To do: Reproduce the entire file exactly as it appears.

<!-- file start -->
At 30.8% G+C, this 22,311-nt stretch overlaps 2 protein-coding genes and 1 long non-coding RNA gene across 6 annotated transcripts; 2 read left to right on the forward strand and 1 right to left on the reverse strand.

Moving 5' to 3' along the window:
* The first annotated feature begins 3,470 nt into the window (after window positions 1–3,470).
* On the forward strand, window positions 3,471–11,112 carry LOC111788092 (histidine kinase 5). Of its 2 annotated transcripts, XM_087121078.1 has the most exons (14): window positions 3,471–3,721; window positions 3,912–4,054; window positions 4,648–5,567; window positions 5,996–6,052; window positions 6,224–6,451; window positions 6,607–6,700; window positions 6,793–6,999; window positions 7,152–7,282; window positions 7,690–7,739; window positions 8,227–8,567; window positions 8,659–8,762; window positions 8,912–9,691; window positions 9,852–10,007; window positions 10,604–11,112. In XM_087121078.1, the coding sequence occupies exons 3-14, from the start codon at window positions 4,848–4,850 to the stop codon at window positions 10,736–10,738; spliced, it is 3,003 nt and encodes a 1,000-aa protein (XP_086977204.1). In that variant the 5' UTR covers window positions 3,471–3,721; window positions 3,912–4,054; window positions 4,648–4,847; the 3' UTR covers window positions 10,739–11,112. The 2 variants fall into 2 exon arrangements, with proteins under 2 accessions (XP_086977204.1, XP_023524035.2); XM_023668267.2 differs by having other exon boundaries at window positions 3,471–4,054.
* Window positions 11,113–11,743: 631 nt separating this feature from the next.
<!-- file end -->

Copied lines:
At 30.8% G+C, this 22,311-nt stretch overlaps 2 protein-coding genes and 1 long non-coding RNA gene across 6 annotated transcripts; 2 read left to right on the forward strand and 1 right to left on the reverse strand.

Moving 5' to 3' along the window:
* The first annotated feature begins 3,470 nt into the window (after window positions 1–3,470).
* On the forward strand, window positions 3,471–11,112 carry LOC111788092 (histidine kinase 5). Of its 2 annotated transcripts, XM_087121078.1 has the most exons (14): window positions 3,471–3,721; window positions 3,912–4,054; window positions 4,648–5,567; window positions 5,996–6,052; window positions 6,224–6,451; window positions 6,607–6,700; window positions 6,793–6,999; window positions 7,152–7,282; window positions 7,690–7,739; window positions 8,227–8,567; window positions 8,659–8,762; window positions 8,912–9,691; window positions 9,852–10,007; window positions 10,604–11,112. In XM_087121078.1, the coding sequence occupies exons 3-14, from the start codon at window positions 4,848–4,850 to the stop codon at window positions 10,736–10,738; spliced, it is 3,003 nt and encodes a 1,000-aa protein (XP_086977204.1). In that variant the 5' UTR covers window positions 3,471–3,721; window positions 3,912–4,054; window positions 4,648–4,847; the 3' UTR covers window positions 10,739–11,112. The 2 variants fall into 2 exon arrangements, with proteins under 2 accessions (XP_086977204.1, XP_023524035.2); XM_023668267.2 differs by having other exon boundaries at window positions 3,471–4,054.
* Window positions 11,113–11,743: 631 nt separating this feature from the next.